PresenterKar Sagnik - Georg-August-Universität Göttingen, Göttingen, Germany
Panel24 – Timely Histories: A Social History of Time in South Asia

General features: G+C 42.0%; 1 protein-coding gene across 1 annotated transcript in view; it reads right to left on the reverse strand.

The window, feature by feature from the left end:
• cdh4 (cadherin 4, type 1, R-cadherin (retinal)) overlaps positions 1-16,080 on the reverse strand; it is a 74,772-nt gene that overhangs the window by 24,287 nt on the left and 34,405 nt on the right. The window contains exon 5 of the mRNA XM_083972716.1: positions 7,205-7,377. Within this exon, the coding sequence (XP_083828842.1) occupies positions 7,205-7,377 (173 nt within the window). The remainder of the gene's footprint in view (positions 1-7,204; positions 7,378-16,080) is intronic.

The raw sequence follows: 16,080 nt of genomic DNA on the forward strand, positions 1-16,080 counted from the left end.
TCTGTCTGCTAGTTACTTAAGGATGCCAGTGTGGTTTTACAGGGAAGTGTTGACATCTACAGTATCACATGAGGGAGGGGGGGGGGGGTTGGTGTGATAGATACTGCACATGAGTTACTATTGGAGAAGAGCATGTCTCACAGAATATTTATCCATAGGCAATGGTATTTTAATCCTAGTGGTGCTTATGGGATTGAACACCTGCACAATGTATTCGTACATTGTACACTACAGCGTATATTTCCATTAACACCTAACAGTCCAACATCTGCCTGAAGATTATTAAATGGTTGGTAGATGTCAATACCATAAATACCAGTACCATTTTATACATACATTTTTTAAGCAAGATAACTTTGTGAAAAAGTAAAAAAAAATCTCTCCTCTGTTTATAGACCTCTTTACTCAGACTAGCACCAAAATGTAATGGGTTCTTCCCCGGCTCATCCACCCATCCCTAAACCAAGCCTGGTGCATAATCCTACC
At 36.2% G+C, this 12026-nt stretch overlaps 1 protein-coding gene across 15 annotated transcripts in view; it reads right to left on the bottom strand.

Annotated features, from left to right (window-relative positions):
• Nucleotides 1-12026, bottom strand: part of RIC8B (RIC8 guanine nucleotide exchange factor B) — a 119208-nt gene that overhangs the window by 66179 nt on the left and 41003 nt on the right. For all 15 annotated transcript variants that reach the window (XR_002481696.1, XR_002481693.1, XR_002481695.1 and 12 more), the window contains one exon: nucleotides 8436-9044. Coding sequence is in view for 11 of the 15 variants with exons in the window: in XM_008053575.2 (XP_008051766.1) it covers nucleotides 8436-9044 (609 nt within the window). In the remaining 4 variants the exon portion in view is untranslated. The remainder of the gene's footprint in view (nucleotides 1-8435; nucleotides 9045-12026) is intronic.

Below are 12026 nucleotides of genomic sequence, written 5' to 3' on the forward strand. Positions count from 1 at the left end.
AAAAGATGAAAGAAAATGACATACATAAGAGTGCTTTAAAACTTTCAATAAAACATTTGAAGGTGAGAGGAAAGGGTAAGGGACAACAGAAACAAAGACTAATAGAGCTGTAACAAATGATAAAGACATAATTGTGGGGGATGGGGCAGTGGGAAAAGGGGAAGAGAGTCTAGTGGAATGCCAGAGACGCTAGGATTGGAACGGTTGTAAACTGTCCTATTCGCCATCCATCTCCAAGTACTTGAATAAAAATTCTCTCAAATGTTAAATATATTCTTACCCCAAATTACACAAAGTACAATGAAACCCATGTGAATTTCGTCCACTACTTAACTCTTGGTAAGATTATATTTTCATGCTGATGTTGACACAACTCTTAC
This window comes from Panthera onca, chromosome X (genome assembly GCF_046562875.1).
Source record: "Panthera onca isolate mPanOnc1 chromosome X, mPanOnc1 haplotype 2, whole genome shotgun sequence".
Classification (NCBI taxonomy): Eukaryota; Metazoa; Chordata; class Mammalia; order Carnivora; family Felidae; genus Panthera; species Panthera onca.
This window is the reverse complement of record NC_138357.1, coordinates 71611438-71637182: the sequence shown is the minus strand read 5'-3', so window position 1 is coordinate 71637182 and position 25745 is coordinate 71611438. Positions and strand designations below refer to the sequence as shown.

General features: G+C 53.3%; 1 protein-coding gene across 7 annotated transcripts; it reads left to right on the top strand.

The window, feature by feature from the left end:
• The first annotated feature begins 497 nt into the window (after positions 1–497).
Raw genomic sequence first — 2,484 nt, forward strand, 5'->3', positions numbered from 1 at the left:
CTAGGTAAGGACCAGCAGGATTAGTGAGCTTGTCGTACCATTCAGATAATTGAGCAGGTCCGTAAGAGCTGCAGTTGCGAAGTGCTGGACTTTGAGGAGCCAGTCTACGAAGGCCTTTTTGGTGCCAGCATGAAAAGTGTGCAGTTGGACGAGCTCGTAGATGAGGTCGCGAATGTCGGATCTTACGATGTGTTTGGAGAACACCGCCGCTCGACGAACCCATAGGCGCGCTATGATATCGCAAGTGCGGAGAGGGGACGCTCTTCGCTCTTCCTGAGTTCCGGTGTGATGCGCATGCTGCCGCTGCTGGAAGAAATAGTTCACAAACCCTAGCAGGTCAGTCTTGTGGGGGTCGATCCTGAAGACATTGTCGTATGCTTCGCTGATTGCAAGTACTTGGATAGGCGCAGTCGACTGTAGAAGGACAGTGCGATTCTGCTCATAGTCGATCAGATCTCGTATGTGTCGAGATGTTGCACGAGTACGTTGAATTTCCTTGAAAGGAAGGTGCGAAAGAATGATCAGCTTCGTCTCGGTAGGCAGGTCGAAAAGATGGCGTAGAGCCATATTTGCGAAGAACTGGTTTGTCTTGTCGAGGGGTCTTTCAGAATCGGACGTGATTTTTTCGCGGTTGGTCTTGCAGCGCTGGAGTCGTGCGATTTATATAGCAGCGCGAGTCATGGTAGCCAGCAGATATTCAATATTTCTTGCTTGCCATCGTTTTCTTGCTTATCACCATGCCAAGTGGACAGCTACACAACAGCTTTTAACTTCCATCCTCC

This paper seeks to address two broad themes. On one hand, this paper aims to look beyond the tendency to approach the study of time in institutional terms. Histories of time have tended to look at ‘public’ institutions such as factories, offices and schools in order to understand how the presence of time devices brought about a shift in the manner in which time was perceived by actors in these sites. However, what it has overlooked in the process is the ‘publicness’ of time, extending beyond such institutional spaces and covering the larger space of the city. To address this, this paper will concentrate on the role played by various ‘public’ indicators of time in the daily life of Calcutta in the late nineteenth and early twentieth centuries. The emphasis will be to underline how different methods of conveying time to the residents of Calcutta – such as through the time ball, time gun and public clocks – determined the rhythm of the city. Another additional thematic focus will be to highlight how these diverse methods of conveying time interacted with each other and what, in turn, was the position of the clock with regard to them. The objective is to complicate the narrative of the clock as the dominant mode of telling time in the everyday lives of people in colonial Calcutta.